Corellas are not popular on golf courses. In Victoria these species will be killed in significant numbers, the extent of the killing is unsupervised and unknown. What is known, and the number includes some individuals from the delisted birds (presumably prior to delisting), is that between 2009 and 2017 the Victorian Government issued authorities to kill 157,444 true parrots and cockatoos across eleven species, many still 'protected'.
Below is an extract from Problems in Victoria caused by Long-billed Corellas, Sulphur Crested Cockatoos and Galahs: Parliament of Victoria: Environment and Natural Resources committee 1995.
Long-billed Corellas, Sulphur-crested Cockatoos and Galahs, referred to collectively in the Report as 'Cockatoos', are members of the parrot family.
Prior to European occupation, Cockatoos occurred in large numbers in parts of the region. Pioneer settlement in Victoria replaced the original major food of the Long-billed Corella in particular the Murnong or Native Yam, with exotic grain crops and weeds including Onion Grass. These reliable, accessible food sources rapidly became staples of the Long-billed Corella’s diet.
The removal of timber cover by primary industry combined with competition with rabbits and the uncontrolled use of poison led to a contraction in the range of the Long-billed Corella and a marked reduction in numbers.
The removal of competition with rabbits through the introduction of myxomatosis in the 1950s, and the availability of extensive food sources, are believed to have led to a regrowth in Long-billed Corella numbers. The birds are now thought to be extending their range to recolonise areas occupied prior to European settlement. The Galah has expanded its ranges outhward with the provision of water and reliable food sources. It can now be found throughout Victoria, with a distribution similar to that of the Sulphur-crested Cockatoo. The number of Long-billed Corellas, Sulphur-crested Cockatoos and Galahs in Victoria is not known.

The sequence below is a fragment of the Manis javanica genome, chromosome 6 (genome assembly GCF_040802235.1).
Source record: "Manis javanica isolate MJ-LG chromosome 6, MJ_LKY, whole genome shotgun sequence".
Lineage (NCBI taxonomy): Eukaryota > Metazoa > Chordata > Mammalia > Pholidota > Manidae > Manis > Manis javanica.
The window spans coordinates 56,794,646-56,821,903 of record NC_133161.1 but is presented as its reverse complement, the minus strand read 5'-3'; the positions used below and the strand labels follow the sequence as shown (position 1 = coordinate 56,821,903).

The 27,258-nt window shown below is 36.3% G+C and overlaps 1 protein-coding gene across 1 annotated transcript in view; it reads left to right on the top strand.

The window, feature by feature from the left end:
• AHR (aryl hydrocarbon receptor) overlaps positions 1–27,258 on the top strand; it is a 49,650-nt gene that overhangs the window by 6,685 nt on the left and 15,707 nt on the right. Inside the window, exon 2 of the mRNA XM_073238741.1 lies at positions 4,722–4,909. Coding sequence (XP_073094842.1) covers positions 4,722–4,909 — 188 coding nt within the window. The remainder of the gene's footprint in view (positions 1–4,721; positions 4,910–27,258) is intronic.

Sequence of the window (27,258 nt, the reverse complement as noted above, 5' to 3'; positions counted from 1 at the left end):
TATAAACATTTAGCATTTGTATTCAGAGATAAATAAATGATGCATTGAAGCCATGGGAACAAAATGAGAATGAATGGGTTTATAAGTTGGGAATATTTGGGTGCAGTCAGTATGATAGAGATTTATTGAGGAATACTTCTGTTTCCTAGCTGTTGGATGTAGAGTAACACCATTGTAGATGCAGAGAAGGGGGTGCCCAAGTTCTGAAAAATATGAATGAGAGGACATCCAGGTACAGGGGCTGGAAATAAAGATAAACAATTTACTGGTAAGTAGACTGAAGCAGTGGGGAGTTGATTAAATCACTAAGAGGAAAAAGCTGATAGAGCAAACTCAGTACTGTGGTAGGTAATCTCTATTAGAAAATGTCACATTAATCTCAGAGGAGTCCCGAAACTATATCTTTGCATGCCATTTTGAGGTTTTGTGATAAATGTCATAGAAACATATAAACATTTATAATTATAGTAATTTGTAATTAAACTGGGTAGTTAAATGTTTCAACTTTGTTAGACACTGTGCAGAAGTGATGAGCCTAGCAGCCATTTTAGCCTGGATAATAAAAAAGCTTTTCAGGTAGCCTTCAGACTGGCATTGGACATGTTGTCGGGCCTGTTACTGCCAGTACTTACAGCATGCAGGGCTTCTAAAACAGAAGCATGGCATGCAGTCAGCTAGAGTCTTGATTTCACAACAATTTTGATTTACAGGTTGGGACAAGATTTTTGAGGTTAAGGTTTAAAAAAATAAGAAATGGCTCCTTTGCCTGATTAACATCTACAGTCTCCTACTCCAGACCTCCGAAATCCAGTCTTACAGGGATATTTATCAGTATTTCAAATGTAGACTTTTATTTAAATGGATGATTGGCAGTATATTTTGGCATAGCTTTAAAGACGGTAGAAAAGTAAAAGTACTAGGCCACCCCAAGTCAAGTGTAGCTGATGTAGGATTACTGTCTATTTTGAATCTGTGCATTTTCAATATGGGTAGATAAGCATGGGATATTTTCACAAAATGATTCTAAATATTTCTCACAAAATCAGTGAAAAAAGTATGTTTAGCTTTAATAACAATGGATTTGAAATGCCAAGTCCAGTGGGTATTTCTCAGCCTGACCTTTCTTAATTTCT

What appears to have occurred in this document is that assumptions were being used to assess the distribution and populations of these species rather than the findings from detailed research.
The total inability to live with nature demonstrated in the sign below, if it exists and is Australian it has to go. The biggest threat to native fauna is not of course other native fauna, but the people who stuck up this sign.
Time to take a closer look at what goes on in the state of South Australia, which sometimes gets overlooked. So here is the situation for the Rose-breasted Cockatoo in South Australia. The species is not protected and can be shot ‘by landholders and their staff’. It is extremely unlikely that the situation is monitored in any way so the numbers killed each year are unknown. What is also extremely troubling is that it is legal to take the young parrots from their nest for commercial purposes (with a permit which is easy to get).
“All juvenile Galahs and Little Corellas taken under a trapping permit must be two thirds feathered (body fully feathered and tail not fully extended) before being taken from the nest”.